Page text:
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The Copenhagen School approach to security studies is a critical approach that also draws on ideas of constructivism. It is an approach that is unique largely in its focus on the way in which issues of security interact with domestic politics.
The Copenhagen School emphasizes the idea of “securitization.” This term is used to refer to a process by which certain actors take issues of domestic politics and transform them into issues of national security. When they do this, they give themselves much more freedom of action because the issues come to be seen as issues of national security which are, therefore, above politics.
The Copenhagen School is connected to constructivism because it focuses on how threats to national security are socially constructed. It argues that political actors work to portray certain issues as threats to national security. For example, in the US, the war on terror can be seen in this way. Because political actors have (this school would say) convinced us that terrorism is a serious threat, we have allowed them to take extraordinary actions so long as they say that these actions are being taken to prevent terrorism. We can see this in the reaction to the revelations about programs in which the government has been collecting data about phone calls that we make. Ordinarily, this would make most Americans very angry. However, the government has defined this as something that has to be done to protect us from terrorism. Therefore, it becomes a matter of security, not of personal rights and liberties.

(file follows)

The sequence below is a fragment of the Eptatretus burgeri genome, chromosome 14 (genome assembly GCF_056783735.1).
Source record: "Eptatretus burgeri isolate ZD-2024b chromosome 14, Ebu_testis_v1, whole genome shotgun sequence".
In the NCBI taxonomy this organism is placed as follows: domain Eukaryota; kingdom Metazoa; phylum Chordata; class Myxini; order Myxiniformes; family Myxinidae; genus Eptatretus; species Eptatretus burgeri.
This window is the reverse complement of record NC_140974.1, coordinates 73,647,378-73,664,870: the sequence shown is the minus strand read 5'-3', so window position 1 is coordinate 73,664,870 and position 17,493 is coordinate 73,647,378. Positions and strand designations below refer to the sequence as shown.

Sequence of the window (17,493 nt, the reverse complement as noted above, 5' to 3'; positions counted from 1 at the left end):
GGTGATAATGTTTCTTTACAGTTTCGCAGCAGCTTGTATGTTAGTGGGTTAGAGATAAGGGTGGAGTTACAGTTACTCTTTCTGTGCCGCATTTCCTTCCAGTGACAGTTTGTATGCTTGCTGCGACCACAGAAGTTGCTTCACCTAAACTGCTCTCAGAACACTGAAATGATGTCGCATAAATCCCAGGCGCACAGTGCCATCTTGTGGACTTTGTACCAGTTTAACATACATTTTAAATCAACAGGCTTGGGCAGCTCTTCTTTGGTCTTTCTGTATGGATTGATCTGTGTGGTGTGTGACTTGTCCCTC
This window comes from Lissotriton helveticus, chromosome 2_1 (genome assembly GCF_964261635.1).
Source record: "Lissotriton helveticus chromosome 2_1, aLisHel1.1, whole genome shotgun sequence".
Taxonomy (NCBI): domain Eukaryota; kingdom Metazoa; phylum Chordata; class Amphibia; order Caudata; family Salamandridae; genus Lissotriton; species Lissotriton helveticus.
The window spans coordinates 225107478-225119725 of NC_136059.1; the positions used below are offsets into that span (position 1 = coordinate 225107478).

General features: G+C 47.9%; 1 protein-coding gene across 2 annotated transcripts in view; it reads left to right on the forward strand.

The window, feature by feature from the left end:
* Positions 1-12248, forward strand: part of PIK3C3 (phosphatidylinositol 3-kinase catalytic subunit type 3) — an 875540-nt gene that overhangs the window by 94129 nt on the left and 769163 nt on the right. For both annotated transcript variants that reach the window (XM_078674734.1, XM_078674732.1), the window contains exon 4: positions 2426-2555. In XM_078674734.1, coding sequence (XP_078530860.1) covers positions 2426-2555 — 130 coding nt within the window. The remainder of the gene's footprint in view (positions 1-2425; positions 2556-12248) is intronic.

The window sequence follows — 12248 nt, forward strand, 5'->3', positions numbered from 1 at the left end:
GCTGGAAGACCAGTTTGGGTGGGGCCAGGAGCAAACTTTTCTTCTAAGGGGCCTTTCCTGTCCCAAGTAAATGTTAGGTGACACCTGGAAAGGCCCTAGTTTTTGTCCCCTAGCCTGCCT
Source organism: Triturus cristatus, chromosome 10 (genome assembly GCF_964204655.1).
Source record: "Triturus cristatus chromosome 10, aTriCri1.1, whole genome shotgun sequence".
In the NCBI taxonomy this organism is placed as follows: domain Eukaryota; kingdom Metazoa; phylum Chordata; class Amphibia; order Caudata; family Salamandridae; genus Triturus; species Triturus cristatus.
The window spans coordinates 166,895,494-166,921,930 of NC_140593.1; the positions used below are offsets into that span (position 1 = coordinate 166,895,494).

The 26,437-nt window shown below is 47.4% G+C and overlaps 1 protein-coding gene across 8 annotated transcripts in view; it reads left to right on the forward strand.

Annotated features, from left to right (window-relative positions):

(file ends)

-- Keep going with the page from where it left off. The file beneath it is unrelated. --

This is what is unique about the Copenhagen School. It focuses on how the idea of security is invoked and used by political actors to give themselves more freedom of action on issues than they would have if they did not “securitize” those issues.
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